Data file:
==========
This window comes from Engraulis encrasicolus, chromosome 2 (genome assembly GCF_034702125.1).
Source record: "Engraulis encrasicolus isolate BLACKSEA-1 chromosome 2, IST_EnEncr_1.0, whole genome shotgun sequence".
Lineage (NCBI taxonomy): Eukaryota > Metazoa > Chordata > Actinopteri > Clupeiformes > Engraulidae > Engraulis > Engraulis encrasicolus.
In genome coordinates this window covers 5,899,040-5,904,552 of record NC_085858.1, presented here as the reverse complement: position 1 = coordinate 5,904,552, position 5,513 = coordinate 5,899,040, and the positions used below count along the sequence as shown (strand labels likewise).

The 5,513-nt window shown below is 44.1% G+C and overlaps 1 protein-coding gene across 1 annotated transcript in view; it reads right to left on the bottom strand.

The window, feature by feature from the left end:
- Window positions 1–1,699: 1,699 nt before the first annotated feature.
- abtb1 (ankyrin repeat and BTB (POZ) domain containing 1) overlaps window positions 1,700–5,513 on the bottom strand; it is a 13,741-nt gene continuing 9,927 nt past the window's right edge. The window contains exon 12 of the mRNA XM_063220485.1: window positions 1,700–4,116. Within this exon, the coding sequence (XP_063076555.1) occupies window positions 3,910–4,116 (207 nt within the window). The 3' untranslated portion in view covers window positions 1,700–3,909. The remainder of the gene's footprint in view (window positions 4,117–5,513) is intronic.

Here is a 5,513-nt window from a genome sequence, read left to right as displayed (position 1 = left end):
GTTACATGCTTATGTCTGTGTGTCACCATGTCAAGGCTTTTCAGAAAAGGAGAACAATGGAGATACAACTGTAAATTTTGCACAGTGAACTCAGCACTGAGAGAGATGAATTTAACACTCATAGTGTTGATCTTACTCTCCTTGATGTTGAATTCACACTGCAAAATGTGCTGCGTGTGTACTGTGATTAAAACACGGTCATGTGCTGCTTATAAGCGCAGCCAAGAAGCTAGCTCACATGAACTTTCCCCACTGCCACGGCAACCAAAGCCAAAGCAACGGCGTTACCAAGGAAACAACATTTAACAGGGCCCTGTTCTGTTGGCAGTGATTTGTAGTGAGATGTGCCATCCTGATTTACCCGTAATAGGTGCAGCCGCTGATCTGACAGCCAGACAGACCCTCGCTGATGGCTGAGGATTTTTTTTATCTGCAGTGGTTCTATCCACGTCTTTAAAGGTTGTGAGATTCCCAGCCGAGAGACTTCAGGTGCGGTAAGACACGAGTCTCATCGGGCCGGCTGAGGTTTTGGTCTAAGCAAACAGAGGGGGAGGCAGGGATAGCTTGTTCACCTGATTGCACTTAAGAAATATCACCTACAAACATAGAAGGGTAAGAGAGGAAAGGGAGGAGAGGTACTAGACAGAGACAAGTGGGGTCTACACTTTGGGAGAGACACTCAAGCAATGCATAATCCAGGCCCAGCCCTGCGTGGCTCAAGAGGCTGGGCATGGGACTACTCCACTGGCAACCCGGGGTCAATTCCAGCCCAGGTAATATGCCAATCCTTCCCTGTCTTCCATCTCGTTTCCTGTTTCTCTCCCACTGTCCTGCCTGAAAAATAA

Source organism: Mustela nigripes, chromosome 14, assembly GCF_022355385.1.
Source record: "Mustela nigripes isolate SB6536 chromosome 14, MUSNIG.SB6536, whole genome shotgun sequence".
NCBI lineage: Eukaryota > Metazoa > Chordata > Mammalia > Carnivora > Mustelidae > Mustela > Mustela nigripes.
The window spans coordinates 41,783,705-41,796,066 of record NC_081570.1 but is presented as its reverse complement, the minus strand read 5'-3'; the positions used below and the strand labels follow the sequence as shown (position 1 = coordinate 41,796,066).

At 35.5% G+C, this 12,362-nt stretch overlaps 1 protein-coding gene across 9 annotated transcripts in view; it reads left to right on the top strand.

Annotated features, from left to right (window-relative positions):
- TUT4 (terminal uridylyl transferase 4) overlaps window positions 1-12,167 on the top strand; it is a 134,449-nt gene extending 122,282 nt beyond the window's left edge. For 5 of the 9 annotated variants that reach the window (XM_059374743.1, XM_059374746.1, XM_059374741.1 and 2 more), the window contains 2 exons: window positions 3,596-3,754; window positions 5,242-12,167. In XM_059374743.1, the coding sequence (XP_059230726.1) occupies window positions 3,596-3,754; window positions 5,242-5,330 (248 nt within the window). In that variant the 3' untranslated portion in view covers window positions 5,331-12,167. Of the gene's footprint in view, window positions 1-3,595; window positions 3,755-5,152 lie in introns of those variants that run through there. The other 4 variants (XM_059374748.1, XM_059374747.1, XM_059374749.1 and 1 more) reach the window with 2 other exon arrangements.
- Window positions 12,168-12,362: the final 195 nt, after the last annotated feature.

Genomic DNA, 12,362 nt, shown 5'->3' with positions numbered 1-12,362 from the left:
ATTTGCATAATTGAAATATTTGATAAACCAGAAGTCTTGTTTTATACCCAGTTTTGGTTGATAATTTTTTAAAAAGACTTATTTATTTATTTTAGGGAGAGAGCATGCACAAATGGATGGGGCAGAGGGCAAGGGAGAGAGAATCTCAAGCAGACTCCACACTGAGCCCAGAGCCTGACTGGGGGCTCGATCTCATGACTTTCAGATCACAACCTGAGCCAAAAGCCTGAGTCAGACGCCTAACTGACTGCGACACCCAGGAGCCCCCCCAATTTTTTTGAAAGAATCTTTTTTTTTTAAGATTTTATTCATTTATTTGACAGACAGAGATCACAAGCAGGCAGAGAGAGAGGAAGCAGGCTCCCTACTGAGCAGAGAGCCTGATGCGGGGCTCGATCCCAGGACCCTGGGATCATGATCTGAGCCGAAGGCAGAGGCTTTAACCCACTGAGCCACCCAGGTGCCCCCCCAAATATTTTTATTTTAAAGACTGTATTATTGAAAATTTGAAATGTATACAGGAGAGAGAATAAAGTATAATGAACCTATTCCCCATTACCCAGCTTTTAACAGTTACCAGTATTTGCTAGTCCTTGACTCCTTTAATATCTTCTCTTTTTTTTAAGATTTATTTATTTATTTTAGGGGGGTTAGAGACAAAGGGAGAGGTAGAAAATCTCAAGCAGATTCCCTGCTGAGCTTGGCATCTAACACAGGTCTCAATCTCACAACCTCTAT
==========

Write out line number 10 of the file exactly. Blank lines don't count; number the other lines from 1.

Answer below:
GTTACATGCTTATGTCTGTGTGTCACCATGTCAAGGCTTTTCAGAAAAGGAGAACAATGGAGATACAACTGTAAATTTTGCACAGTGAACTCAGCACTGAGAGAGATGAATTTAACACTCATAGTGTTGATCTTACTCTCCTTGATGTTGAATTCACACTGCAAAATGTGCTGCGTGTGTACTGTGATTAAAACACGGTCATGTGCTGCTTATAAGCGCAGCCAAGAAGCTAGCTCACATGAACTTTCCCCACTGCCACGGCAACCAAAGCCAAAGCAACGGCGTTACCAAGGAAACAACATTTAACAGGGCCCTGTTCTGTTGGCAGTGATTTGTAGTGAGATGTGCCATCCTGATTTACCCGTAATAGGTGCAGCCGCTGATCTGACAGCCAGACAGACCCTCGCTGATGGCTGAGGATTTTTTTTATCTGCAGTGGTTCTATCCACGTCTTTAAAGGTTGTGAGATTCCCAGCCGAGAGACTTCAGGTGCGGTAAGACACGAGTCTCATCGGGCCGGCTGAGGTTTTGGTCTAAGCAAACAGAGGGGGAGGCAGGGATAGCTTGTTCACCTGATTGCACTTAAGAAATATCACCTACAAACATAGAAGGGTAAGAGAGGAAAGGGAGGAGAGGTACTAGACAGAGACAAGTGGGGTCTACACTTTGGGAGAGACACTCAAGCAATGCATAATCCAGGCCCAGCCCTGCGTGGCTCAAGAGGCTGGGCATGGGACTACTCCACTGGCAACCCGGGGTCAATTCCAGCCCAGGTAATATGCCAATCCTTCCCTGTCTTCCATCTCGTTTCCTGTTTCTCTCCCACTGTCCTGCCTGAAAAATAA